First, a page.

Case Study: Pirate Party, Czech Republic

The Czech Pirate Party (CPP) grew out of a movement, first launched in Sweden in 2006, focused on digital rights and copyright law. Founded in 2009, the CPP and has since grown into a formidable political force, including by serving as a member of the Czech Republic’s governing coalition. The CPP has repeatedly exceeded the electoral performance of many of its peers, in large part because it has succeeded in broadening its identity beyond a single issue to advance a comprehensive political program.


In the late 2000s and early 2010s, Pirate parties around Europe built up strong membership bases, yet their success at the polls was limited. The main challenge that they faced was that they were frequently perceived by both the media and the electorate as single-issue parties merely focusing on digital issues. The Czech Pirate Party was no exception: although the party had developed a progressive centrist platform with a political agenda expanding beyond digital issues, its identity remained defined by digital issues in the public eye.


In their 2017 election campaign, the party largely sidelined digital issues, recognizing that only a small minority of the electorate considered them a priority. Participation in televised debates allowed Pirate candidates to demonstrate the breadth of their program to the broader public. They placed particular emphasis on transparency and accountability, appealing to voters frustrated with corruption within existing parties. The CPP’s program was initially assembled with input from all members, although only the party's executive committee was able to vote on the final version. 


The 2017 election campaign brought about a major shift in both the public perception of the party and its internal identity. A party spokesperson reported that, due to the broadening of their platform, the CPP had lost a significant proportion of its original member base. Many of these original supporters were frustrated that the original core issues of digital rights had not been substantially featured in the campaign. Yet this attrition was ultimately balanced out by new members who had been drawn in by the party's stance on other issues. In this regard, the CPP had learned from the experience of the Czech Green Party, which had failed to gain traction in recent years due to its perception as a single-issue party.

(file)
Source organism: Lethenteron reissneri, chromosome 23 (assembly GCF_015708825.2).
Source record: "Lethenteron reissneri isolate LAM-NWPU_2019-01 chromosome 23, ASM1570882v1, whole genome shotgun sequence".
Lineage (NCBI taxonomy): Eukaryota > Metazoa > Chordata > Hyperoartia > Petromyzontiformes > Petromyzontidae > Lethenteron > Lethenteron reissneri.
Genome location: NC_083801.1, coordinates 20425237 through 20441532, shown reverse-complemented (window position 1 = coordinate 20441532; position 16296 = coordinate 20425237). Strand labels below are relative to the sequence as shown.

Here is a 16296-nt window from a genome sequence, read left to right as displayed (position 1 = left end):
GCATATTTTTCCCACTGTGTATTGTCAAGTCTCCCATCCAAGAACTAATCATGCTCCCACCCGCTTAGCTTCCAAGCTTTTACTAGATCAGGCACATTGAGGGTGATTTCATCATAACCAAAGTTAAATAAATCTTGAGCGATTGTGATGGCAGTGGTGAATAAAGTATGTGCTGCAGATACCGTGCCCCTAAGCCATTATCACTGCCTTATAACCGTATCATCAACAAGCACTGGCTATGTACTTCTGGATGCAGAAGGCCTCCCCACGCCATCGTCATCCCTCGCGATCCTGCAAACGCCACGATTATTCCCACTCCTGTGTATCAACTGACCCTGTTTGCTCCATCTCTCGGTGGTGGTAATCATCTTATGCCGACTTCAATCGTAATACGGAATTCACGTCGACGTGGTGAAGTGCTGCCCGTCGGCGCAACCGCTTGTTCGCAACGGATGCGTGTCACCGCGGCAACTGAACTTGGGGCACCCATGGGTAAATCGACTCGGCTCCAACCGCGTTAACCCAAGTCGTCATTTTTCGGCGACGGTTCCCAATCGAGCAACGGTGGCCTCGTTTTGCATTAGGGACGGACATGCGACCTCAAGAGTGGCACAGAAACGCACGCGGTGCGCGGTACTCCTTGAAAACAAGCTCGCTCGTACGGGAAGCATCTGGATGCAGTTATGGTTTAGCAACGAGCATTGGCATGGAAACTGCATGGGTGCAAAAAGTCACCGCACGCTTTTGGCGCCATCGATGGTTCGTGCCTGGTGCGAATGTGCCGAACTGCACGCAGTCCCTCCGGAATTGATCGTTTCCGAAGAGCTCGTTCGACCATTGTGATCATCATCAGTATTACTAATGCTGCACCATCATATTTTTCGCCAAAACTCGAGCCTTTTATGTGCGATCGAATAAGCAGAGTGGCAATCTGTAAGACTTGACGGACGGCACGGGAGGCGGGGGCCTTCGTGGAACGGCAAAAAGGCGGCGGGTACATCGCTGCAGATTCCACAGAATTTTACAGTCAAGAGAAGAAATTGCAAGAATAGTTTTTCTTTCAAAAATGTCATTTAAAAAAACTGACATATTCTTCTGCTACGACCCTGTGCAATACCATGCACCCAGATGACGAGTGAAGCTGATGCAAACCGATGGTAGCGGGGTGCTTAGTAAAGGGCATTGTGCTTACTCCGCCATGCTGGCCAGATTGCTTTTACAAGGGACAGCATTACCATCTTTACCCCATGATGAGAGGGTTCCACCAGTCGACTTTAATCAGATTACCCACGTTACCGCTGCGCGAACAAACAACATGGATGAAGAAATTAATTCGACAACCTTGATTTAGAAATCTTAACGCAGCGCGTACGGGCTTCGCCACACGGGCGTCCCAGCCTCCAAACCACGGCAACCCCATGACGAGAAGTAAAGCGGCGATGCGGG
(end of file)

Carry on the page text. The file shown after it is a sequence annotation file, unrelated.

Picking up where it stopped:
In the 2017 national parliamentary elections, the CPP received 10.79% of the votes-- the highest result ever achieved by a Pirate Party in a national election, yielding 22 seats in parliament. In 2021, the Pirates ran as part of the centrist "Pirates and Mayors" alliance, who together received 19% of the votes (although this converted to only four seats for the Pirates). They are currently part of a coalition government composed largely of center-right and right-wing parties.
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